Compiled By: June Chewning BS, MA
After you get through the survival part of the heart attack, what happens? Cardiac Rehabilitation happens, and it is a very good thing you want to do… especially if you want to maximize your chances of it not happening again. Cardiac rehab is a must if you plan to start or resume an exercise program.
Cardiac Rehabilitation is a medically based, professionally supervised program that assists people in recovering from heart attacks, heart surgeries, and other coronary interventions such as PTCA (angioplasty) and stenting.
Cardiac rehab intervention, most often prescribed by doctor referral, has been shown to reduce rates of re-hospitalization, lower mortality rate, decrease the need for cardiac medications, and increase the rate at which people return to work. That is cool indeed!
In cardiac rehabilitation, clients are carefully monitored and under the supervision of a cardiac registered nurse and other medical professionals. There is a crash cart present in the facility for if an emergency arises. Clients are taught to self monitor and connect with their body through Rate of Perceived Exertion (RPE) and other means in order to listen to their body, monitor symptoms, and to exercise safely and appropriately.
Special medical training and equipment is required in cardiac rehabilitation. Although clients may want to skip a long drive to go into town to go to cardiac rehab, or it may not be at convenient times, it is important that cardiac rehab be completed and they are cleared to join/participate in a community setting. (You want to get through cardiac rehab alive too!) It is very unwise to allow clients to participate in community programs without proper participation and clearance from cardiac rehabilitation. Physician’s consent for participation in a group fitness class, personal training, or small group training is strongly advised and initial (preferably ongoing) communication with the cardiac rehab team is encouraged.
If you are one of the unfortunate that has had a cardiac event or heart surgery, get excited about Cardiac Rehabilitation. It can launch you to a better place. And if you are a health-fitness professional, don’t allow a client into your program until they have gone to Cardiac Rehabilitation and are cleared for a community program. Heart stuff happens… it is the leading cause of death in most developed countries. Deal with it and do your Cardiac Rehabilitation so you reduce the chances of it happening again.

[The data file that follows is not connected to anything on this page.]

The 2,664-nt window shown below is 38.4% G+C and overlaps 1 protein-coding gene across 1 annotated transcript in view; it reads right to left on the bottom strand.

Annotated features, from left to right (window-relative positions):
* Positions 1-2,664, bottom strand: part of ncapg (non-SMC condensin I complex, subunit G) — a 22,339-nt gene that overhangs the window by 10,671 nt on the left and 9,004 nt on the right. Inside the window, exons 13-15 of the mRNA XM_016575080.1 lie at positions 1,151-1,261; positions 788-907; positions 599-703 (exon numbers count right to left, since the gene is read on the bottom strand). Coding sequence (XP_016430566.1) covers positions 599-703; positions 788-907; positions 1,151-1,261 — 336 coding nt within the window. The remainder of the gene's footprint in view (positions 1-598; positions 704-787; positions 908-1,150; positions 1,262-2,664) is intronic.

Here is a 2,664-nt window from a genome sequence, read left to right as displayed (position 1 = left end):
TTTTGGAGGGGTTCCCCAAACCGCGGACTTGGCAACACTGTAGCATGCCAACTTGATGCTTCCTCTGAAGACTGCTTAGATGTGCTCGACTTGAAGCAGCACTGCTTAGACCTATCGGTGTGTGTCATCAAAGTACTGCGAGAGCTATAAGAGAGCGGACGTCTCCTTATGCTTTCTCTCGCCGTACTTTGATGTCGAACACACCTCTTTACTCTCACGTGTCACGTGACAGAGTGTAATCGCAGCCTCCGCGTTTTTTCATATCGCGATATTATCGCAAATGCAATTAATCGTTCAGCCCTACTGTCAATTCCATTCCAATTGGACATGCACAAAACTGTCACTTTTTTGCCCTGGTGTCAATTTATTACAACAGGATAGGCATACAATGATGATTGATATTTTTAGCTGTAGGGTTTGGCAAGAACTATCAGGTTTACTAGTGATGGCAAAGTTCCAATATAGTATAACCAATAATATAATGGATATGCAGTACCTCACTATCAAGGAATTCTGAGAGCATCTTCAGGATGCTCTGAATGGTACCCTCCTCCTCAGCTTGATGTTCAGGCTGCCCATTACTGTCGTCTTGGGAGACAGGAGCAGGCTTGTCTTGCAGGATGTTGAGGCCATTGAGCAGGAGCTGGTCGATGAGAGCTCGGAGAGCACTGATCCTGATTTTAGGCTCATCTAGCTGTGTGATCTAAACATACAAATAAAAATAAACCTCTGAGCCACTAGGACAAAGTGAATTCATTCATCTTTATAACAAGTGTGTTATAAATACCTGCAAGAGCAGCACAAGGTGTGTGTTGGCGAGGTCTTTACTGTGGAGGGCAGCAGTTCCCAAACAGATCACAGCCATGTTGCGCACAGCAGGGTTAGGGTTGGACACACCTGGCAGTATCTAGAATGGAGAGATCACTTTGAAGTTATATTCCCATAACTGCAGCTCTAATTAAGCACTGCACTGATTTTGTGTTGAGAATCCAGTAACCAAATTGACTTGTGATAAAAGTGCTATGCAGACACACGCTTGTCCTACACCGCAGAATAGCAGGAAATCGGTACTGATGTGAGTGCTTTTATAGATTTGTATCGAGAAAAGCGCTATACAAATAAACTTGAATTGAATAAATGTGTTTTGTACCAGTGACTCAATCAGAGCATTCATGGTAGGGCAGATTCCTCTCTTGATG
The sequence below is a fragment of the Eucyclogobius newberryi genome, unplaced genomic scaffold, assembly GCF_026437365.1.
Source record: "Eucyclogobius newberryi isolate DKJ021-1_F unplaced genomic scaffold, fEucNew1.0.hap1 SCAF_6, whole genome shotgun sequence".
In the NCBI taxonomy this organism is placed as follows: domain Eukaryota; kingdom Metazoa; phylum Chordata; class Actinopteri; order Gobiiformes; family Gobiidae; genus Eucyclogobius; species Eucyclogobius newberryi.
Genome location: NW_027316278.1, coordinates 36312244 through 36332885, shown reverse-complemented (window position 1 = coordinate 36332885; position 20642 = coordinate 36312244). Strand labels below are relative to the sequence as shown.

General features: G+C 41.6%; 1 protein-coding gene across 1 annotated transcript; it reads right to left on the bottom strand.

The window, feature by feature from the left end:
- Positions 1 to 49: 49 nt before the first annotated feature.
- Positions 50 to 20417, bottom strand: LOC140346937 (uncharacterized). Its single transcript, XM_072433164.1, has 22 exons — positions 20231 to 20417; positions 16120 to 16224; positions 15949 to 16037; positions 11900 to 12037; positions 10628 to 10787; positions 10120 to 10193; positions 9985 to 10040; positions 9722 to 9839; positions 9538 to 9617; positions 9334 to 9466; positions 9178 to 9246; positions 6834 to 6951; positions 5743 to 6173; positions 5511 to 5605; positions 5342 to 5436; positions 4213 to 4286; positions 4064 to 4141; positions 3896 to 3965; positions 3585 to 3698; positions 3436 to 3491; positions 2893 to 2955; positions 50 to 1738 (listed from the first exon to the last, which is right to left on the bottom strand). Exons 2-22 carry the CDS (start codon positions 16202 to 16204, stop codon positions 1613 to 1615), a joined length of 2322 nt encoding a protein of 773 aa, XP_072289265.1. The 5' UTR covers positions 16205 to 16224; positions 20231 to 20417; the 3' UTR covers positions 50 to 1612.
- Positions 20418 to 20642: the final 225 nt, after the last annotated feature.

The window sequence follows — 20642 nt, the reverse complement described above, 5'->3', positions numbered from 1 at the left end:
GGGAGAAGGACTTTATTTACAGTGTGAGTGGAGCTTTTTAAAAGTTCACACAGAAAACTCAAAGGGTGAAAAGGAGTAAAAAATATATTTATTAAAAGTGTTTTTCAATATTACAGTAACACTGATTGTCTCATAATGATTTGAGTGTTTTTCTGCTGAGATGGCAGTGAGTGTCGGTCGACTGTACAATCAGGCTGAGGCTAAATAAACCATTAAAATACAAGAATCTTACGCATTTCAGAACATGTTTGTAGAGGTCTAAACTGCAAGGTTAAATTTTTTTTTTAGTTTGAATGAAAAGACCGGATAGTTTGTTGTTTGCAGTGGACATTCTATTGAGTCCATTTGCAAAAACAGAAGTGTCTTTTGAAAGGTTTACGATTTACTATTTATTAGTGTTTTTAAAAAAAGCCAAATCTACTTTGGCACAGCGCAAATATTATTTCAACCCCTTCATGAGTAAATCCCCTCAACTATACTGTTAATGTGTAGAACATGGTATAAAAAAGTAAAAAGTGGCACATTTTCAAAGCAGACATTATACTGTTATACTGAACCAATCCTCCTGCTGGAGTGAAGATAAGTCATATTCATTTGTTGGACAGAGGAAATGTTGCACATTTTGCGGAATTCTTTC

Phases of Cardiac Rehabilitation
- Phase I (Inpatient) Provide patient education concerning lifestyle changes (heart healthy food choices, regular exercise and risk factor modification), Provide education on intervention or surgery when hospitalized (signs/symptoms or heart attack, CHF, stent placement, CABG, PAD, etc.), Ambulate patient if possible and provide information on home exercise program. If patient has had open heart surgery, ROM exercises and/or ambulation daily, incentive spirometry, coughing/splinting and home activity guidelines especially for post discharge care.
- Phase II (Outpatient) Post-intervention patients, Physician referral needed, All patients monitored by telemetry units during individualized exercise program. Patients taught how to monitor heart rate, RPE (rate of perceived exertion) and symptoms during exercise. Exercise sessions include ~30+ minutes of cardiovascular activity, moderate strength training (approval needed), and cardiovascular risk factor modification education on at least 3 days/week. Number of exercise sessions depends on condition and physical response to exercise
- Phase III (Wellness/Maintenance) Non-monitored, supervised maintenance program, Can be located in hospital or other fitness facility, Exercise guidelines provided by progress in Phase II, physician recommendations, and patient’s needs/goals
- Phase IV (Wellness/Maintenance) Home exercise guidelines given, May exercise at community facility, Encouraged to monitor Intensity (HR, RPE, symptoms, etc.), Focus on making positive lifestyle changes, Some programs are Phase III/IV combined
Reference: The information in this course is from the FLS continuing education course “Healthy Heart for a Healthy Life” by Tina Schmidt-McNulty. www.Fitnessconed.com
FCEA Founding Member
June has been serving the fitness industry since 1978. She taught elementary physical education for 6 years before completing her Master’s Degree in Exercise Physiology and Health Enhancement in 1985. June served as president and owner of Health Enhancement and Fitness Services (a corporate and community wellness provider) for several years, and owned/managed Harrison Health and Fitness Center (a full service fitness facility) for 18 years. She served as an Aquatic Exercise Association Training Specialist for 18 years, as Research Committee Chairperson, Edited the Aquatic Fitness Research Journal (a peer reviewed professional journal), and works as a certification education consultant. She is recipient of the Aquatic Exercise Association 1995 Achievement Award and 2 time recipient of the Contribution to the Aquatic Fitness Industry Global Award. June currently serves as adjunct Faculty at Cincinnati State College and has developed curriculum and taught several courses for their Health Fitness Technician degree program. She is owner of Fitness Learning Systems, an educational company developing and providing continuing education for the health-fitness industry.
Author of: Applied Anatomy: Land & Water / Health Apparisal & Risk Assessment / Basic Measurement & Body Composition Assessment / A Simple Study of Exercise & Caloric Consumption / Aquatic Personal Training Programming / WW: Upper Torso and Core.
Co-Author of: Introduction to Aquatic Personal Training / Kinesiology.